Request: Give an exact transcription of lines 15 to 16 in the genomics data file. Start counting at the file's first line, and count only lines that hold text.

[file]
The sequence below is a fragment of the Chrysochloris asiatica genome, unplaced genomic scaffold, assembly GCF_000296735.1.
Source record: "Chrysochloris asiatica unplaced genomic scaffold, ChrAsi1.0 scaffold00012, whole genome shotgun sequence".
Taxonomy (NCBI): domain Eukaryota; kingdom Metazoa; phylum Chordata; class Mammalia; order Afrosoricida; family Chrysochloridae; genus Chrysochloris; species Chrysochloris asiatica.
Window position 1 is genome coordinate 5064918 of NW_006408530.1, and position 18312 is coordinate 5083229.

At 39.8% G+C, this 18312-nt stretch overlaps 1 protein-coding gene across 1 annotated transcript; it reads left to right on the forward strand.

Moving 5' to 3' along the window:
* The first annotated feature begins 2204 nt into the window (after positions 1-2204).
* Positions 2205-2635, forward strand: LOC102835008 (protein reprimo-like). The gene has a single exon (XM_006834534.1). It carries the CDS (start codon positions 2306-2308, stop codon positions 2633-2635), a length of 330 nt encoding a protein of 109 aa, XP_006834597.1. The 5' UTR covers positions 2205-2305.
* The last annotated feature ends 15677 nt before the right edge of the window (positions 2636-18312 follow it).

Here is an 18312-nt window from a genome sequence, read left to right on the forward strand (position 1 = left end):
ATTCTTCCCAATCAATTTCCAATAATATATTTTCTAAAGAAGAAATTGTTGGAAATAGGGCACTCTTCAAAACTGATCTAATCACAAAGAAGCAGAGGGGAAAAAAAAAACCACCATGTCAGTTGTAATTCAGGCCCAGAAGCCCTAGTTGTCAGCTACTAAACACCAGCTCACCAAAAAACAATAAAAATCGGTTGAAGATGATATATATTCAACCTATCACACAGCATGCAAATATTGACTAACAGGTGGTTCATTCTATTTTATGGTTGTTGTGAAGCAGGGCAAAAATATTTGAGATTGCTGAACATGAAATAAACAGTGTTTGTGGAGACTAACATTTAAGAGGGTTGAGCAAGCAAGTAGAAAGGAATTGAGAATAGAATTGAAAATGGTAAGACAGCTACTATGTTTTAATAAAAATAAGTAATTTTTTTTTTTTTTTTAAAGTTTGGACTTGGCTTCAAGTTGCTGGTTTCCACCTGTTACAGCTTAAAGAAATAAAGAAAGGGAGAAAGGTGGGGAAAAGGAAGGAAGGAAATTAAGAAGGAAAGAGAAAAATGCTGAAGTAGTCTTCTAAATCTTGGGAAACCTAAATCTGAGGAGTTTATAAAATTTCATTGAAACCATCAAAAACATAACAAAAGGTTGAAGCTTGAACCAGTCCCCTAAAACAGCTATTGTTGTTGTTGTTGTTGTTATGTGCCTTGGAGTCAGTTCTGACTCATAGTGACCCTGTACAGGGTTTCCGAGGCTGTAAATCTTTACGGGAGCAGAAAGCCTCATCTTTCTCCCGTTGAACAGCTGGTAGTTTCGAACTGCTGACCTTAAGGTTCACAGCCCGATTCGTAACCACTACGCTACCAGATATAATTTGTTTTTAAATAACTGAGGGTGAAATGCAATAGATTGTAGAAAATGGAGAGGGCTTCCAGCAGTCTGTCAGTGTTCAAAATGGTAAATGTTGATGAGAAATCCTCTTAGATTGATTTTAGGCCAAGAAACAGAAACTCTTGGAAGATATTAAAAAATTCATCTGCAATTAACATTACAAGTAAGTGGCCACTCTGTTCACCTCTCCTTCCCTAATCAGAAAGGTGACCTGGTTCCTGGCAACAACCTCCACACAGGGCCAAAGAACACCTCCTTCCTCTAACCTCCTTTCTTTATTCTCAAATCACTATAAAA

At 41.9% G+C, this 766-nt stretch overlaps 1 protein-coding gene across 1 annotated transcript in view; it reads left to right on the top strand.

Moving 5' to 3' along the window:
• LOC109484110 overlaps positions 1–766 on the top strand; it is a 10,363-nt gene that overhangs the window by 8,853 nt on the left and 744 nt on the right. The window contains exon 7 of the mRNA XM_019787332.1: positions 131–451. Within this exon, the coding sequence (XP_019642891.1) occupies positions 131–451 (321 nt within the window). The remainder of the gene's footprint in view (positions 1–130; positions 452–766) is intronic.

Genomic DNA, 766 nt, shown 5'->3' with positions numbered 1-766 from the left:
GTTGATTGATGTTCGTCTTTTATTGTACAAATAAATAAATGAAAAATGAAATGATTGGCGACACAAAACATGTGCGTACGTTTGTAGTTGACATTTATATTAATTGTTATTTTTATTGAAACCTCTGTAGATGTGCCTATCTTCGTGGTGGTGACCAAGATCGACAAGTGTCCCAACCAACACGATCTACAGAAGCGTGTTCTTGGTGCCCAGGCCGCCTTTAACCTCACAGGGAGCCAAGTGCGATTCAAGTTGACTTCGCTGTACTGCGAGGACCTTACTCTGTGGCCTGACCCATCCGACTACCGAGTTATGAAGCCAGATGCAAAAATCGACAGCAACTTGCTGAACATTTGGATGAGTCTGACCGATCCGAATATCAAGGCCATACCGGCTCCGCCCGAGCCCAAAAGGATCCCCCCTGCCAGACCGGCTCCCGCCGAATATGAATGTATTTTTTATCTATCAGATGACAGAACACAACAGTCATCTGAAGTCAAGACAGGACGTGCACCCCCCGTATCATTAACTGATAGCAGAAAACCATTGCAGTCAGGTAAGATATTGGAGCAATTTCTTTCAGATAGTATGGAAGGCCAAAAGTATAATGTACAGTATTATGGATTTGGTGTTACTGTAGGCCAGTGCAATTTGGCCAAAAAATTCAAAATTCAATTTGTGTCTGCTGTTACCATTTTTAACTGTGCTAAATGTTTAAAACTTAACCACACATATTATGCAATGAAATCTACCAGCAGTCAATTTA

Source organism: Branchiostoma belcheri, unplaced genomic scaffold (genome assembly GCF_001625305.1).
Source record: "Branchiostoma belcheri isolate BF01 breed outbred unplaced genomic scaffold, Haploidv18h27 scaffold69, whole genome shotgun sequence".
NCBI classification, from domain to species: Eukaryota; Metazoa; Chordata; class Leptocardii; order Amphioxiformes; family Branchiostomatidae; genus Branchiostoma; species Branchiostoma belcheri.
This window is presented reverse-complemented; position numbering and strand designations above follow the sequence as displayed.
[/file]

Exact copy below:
Genomic DNA, 766 nt, shown 5'->3' with positions numbered 1-766 from the left:
GTTGATTGATGTTCGTCTTTTATTGTACAAATAAATAAATGAAAAATGAAATGATTGGCGACACAAAACATGTGCGTACGTTTGTAGTTGACATTTATATTAATTGTTATTTTTATTGAAACCTCTGTAGATGTGCCTATCTTCGTGGTGGTGACCAAGATCGACAAGTGTCCCAACCAACACGATCTACAGAAGCGTGTTCTTGGTGCCCAGGCCGCCTTTAACCTCACAGGGAGCCAAGTGCGATTCAAGTTGACTTCGCTGTACTGCGAGGACCTTACTCTGTGGCCTGACCCATCCGACTACCGAGTTATGAAGCCAGATGCAAAAATCGACAGCAACTTGCTGAACATTTGGATGAGTCTGACCGATCCGAATATCAAGGCCATACCGGCTCCGCCCGAGCCCAAAAGGATCCCCCCTGCCAGACCGGCTCCCGCCGAATATGAATGTATTTTTTATCTATCAGATGACAGAACACAACAGTCATCTGAAGTCAAGACAGGACGTGCACCCCCCGTATCATTAACTGATAGCAGAAAACCATTGCAGTCAGGTAAGATATTGGAGCAATTTCTTTCAGATAGTATGGAAGGCCAAAAGTATAATGTACAGTATTATGGATTTGGTGTTACTGTAGGCCAGTGCAATTTGGCCAAAAAATTCAAAATTCAATTTGTGTCTGCTGTTACCATTTTTAACTGTGCTAAATGTTTAAAACTTAACCACACATATTATGCAATGAAATCTACCAGCAGTCAATTTA